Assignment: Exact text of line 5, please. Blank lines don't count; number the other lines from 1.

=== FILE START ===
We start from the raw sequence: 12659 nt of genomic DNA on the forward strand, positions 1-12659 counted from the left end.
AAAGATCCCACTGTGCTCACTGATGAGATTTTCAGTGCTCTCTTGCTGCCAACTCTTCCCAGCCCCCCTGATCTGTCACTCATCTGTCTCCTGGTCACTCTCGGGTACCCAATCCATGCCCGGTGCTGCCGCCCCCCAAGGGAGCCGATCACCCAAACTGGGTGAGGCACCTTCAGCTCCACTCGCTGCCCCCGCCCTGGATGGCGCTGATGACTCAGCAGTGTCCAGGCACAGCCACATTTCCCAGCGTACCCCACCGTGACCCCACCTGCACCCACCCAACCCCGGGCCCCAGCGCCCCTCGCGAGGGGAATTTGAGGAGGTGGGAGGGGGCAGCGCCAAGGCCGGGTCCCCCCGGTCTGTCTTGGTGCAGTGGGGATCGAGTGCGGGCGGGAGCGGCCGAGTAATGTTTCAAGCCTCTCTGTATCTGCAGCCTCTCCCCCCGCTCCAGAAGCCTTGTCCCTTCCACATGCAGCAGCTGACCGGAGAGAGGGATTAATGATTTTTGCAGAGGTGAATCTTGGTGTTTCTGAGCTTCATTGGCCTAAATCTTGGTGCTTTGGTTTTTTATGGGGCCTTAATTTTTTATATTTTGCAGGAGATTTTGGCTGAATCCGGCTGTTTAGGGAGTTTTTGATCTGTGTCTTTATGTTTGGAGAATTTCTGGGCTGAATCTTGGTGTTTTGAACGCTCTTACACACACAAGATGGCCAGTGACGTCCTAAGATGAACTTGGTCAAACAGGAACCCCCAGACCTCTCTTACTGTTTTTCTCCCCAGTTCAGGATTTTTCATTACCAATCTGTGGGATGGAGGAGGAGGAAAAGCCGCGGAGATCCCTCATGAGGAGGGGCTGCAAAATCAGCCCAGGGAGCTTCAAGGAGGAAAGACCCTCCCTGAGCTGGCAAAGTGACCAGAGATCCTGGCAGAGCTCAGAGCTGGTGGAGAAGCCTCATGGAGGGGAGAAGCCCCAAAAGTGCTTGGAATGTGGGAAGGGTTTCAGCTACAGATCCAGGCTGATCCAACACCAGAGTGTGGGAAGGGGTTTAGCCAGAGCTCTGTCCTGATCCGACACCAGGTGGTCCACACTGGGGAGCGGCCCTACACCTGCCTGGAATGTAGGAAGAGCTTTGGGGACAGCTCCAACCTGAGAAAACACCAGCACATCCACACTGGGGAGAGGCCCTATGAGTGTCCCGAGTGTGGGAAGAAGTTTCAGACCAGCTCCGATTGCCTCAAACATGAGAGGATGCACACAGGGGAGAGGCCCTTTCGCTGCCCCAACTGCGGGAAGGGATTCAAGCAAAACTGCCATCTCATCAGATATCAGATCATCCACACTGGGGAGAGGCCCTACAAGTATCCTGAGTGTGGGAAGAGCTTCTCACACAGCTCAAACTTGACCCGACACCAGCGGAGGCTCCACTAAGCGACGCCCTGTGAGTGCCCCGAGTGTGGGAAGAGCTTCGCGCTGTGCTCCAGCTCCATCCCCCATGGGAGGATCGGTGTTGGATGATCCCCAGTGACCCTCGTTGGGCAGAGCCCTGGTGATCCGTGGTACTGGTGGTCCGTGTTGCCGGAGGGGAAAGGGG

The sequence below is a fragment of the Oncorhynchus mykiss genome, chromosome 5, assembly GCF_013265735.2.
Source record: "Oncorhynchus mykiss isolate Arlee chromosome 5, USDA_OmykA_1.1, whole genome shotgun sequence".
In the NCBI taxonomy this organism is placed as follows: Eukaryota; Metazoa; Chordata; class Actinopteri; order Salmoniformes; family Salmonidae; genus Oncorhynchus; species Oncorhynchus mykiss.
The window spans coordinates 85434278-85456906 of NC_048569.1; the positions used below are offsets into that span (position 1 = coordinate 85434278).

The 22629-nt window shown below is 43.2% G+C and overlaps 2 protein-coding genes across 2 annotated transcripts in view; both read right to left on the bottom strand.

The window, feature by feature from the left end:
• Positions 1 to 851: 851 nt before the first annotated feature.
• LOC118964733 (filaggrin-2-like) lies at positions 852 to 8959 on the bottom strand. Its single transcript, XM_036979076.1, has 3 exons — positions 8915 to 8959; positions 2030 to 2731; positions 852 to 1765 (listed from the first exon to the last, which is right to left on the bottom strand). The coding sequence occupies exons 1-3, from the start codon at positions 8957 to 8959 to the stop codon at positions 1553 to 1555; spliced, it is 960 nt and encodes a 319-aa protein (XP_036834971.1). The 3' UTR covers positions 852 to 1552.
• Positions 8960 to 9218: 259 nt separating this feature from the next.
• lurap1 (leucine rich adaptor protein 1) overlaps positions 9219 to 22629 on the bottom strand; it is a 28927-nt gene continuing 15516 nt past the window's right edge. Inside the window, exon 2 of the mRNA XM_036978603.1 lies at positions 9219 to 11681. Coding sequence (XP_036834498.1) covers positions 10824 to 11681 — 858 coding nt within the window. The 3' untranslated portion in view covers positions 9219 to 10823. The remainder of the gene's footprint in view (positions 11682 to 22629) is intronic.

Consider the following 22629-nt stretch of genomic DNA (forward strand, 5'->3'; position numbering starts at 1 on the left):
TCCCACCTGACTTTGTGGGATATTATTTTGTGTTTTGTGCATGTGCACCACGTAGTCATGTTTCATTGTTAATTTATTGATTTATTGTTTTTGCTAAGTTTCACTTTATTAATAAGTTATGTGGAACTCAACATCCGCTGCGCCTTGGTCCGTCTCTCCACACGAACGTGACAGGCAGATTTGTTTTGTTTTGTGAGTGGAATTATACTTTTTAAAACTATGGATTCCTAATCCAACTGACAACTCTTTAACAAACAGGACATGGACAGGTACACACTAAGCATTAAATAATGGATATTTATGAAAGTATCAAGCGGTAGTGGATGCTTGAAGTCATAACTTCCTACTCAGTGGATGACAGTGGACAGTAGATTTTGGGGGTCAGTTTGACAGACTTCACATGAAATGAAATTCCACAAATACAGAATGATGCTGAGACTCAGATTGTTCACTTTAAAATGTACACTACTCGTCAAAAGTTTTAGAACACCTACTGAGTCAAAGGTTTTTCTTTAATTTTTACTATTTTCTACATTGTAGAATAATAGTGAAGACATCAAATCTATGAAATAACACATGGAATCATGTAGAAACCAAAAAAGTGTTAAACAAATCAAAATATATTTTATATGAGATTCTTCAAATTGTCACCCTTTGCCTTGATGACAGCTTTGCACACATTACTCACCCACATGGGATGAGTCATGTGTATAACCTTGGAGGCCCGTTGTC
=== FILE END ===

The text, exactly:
In the NCBI taxonomy this organism is placed as follows: Eukaryota; Metazoa; Chordata; class Actinopteri; order Salmoniformes; family Salmonidae; genus Oncorhynchus; species Oncorhynchus mykiss.